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This week's Economist features an interesting article regarding big media's struggle to maintain ground in today's multi-media environment. "Any media business has two products to sell: its content (to readers and viewers); and its audience (to advertisers). The task for old media is first to protect its advertising revenues by amassing audiences online and, second,…

Big Media Blues

This week's Economist features an interesting article regarding big media's struggle to maintain ground in today's multi-media environment. "Any media business has two products to sell: its content (to readers and viewers); and its audience (to advertisers). The task for old media is first to protect its advertising revenues by amassing audiences online and, second, to offset their viewers' intolerance of mass-advertising by making them pay more for content—which they are increasingly willing to do."

Posted by Joel Schettler on January 19 2006 • Journalism

Paper Tigers?

The daily press is becoming antiquated, writes Newsday reporter Justin Davidson. For those who follow the media, this isn't news (pardon the pun). Newspapers are searching for relevancy in an online world. While everyone believes the media will change soon, just what that future will look like is still in question.

"It's hard to avoid eulogies for the news industry, or the Orwellian scenarios in which propaganda and entertainment all but obliterate information," writes Davidson. "Some envision a future in which news will slip effortlessly into cyberspace, with professionals working alongside amateur citizen-journalists. A few expect technological salvation to come in the form of a roll-up plastic computer screen that could be read on the beach or in the bathroom. What virtually all industry-watchers agree on is that the news business needs a radical renovation."

The data are alarming. Joseph Epstein writes in the current Commentary about some of the domographic realities daily newspapers face today as they struggle to survive. "Four-fifths of Americans once read newspapers; today, apparently fewer than half do. Among adults, in the decade 1990-2000, daily readership fell from 52.6 percent to 37.5 percent," he writes. Among those between ages 18 and 34, the future for the media, only 19 percent consulted a daily newspaper. "From 1999 to 2004, according to the Newspaper Association of America, general circulation dropped by another 1.3 million."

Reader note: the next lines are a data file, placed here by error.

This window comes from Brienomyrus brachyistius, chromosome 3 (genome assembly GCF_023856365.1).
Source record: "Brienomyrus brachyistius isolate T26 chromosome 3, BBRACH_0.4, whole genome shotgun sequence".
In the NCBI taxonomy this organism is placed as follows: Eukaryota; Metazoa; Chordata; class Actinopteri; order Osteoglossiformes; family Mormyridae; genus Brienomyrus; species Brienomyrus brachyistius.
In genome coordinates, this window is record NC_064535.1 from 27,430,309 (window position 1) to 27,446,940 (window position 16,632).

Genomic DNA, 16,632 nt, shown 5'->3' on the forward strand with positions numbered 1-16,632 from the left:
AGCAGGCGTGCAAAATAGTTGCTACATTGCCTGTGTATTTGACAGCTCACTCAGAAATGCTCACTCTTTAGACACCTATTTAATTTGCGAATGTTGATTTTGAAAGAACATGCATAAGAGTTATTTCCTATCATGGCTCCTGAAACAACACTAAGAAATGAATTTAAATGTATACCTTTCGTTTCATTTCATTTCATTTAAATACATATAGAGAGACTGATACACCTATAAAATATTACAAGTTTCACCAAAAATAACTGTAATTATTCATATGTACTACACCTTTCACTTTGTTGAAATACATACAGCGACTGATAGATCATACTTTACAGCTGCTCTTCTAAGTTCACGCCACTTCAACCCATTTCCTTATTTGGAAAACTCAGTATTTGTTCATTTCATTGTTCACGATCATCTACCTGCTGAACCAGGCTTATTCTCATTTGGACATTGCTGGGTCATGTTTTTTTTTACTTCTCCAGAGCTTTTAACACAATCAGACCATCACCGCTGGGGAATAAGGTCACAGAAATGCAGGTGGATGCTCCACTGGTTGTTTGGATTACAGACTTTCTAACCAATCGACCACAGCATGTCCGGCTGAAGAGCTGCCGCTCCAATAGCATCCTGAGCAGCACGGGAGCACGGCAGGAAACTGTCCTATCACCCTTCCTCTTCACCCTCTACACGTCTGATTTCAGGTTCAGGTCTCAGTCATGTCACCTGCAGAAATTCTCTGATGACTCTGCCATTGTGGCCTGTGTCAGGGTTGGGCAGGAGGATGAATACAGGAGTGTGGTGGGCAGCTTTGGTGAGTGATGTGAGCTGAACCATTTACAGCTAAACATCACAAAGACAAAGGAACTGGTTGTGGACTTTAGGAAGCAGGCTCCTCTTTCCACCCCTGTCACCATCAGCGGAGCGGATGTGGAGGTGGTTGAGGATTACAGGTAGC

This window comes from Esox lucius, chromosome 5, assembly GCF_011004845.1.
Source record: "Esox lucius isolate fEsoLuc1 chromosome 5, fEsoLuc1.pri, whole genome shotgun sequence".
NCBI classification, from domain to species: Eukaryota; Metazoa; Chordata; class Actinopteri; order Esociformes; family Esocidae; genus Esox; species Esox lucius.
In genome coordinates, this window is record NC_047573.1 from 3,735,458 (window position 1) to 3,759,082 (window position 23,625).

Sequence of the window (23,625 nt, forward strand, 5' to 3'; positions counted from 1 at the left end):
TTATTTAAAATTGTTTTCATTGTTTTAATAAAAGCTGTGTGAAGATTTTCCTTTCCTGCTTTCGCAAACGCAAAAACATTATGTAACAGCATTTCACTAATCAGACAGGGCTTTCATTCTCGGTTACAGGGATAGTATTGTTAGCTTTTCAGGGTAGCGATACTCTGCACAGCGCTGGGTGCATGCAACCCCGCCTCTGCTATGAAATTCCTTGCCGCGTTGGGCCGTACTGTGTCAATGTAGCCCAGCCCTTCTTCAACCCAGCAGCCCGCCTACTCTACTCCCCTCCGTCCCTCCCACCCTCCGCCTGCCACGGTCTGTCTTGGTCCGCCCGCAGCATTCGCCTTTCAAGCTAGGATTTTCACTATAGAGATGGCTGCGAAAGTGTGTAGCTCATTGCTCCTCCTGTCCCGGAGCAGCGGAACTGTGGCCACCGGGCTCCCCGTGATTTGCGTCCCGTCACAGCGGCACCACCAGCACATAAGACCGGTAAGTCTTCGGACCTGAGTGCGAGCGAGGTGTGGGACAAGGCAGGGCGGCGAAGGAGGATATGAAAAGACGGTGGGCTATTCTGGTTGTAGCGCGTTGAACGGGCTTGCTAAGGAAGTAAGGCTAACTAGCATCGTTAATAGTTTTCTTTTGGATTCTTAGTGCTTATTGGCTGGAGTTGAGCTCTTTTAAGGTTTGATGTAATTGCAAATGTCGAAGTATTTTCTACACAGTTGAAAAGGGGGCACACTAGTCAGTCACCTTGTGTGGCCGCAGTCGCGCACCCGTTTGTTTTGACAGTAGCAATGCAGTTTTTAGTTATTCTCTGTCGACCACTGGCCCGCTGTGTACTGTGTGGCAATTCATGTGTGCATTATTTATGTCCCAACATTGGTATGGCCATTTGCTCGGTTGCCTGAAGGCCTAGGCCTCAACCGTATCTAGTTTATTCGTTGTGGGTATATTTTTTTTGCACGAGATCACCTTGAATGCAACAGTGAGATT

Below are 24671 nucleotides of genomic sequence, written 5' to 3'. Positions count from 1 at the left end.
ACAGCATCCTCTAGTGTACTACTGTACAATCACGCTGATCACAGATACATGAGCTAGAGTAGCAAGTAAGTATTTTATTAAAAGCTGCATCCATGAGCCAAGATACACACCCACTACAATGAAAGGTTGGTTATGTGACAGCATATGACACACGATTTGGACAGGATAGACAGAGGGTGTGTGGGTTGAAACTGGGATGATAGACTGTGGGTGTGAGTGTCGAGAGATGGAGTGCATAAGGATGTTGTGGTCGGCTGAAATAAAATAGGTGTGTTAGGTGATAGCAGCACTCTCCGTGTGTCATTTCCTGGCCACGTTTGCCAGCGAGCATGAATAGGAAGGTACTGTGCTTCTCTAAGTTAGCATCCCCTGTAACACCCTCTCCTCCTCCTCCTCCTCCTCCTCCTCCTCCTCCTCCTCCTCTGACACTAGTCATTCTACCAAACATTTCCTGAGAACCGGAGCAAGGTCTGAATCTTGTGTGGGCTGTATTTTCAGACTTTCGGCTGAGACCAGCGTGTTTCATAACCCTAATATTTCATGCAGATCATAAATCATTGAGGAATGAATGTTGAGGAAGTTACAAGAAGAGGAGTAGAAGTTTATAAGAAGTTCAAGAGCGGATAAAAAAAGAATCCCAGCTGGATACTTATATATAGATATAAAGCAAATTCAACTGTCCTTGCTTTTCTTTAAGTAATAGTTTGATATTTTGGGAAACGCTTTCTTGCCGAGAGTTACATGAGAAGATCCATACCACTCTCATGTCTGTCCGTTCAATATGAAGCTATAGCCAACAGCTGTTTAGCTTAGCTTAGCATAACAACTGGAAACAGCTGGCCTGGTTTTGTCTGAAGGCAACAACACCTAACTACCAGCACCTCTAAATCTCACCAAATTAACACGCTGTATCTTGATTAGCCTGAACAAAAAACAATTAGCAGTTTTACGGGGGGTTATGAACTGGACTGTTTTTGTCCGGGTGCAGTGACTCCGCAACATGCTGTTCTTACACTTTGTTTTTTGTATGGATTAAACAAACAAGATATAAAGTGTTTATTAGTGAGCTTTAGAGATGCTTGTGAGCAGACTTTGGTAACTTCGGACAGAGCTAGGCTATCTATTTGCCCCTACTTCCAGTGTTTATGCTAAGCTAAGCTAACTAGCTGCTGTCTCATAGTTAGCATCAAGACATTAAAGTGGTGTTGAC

Posted by Joel Schettler on January 11 2006 • Journalism

The Most Dangerous Idea

This year The Edge asked 119 notable scientists a single question: What is your most dangerous idea? There are some big names here: Steven Pinker, Jared Diamond, and Richard Dawkins among them. According to reporters who have already read through most of the entries, the responses show that many scientists believe studies of evolution will continue to develop and reach into new areas.

John Brock, editor and publisher of The Edge: "A realistic biology of the mind, advances in evolutionary biology, physics, information technology, genetics, neurobiology, psychology, engineering, the chemistry of materials: all are questions of critical importance with respect to what it means to be human. For the first time, we have the tools and the will to undertake the scientific study of human nature."

Just a sample from Howard Gardner, Harvard psychologist: "Hope for human survival and progress rests on two assumptions: (1) Human constructive tendencies can counter human destructive tendencies, and (2) Human beings can act on the basis of long-term considerations, rather than merely short-term needs and desires. My personal optimism, and my years of research on "good work", could not be sustained without these assumptions. Yet I lay awake at night with the dangerous thought that pessimists may be right. For the first time in history — as far as we know! — we humans live in a world that we could completely destroy." These are truly thought-provoking ideas, to say the very least.

Posted by Joel Schettler on January 05 2006 • Current Affairs

Answering Back to the Media

"Never pick a fight with someone who buys ink by the barrel," goes the saying. Well, never pick a fight with someone who operates a popular blog either. New York Times reporter Katharine Seeyle writes that sources who feel slighted in news stories are using their Web sites to do more than simply point out errors or clarify a point.

"Subjects of newspaper articles and news broadcasts now fight back with the same methods reporters use to generate articles and broadcasts - taping interviews, gathering e-mail exchanges, taking notes on phone conversations - and publish them on their own Web sites. This new weapon in the media wars is shifting the center of gravity in the way that news is gathered and presented, and it carries implications for the future of journalism."

Posted by Joel Schettler on January 02 2006 • Journalism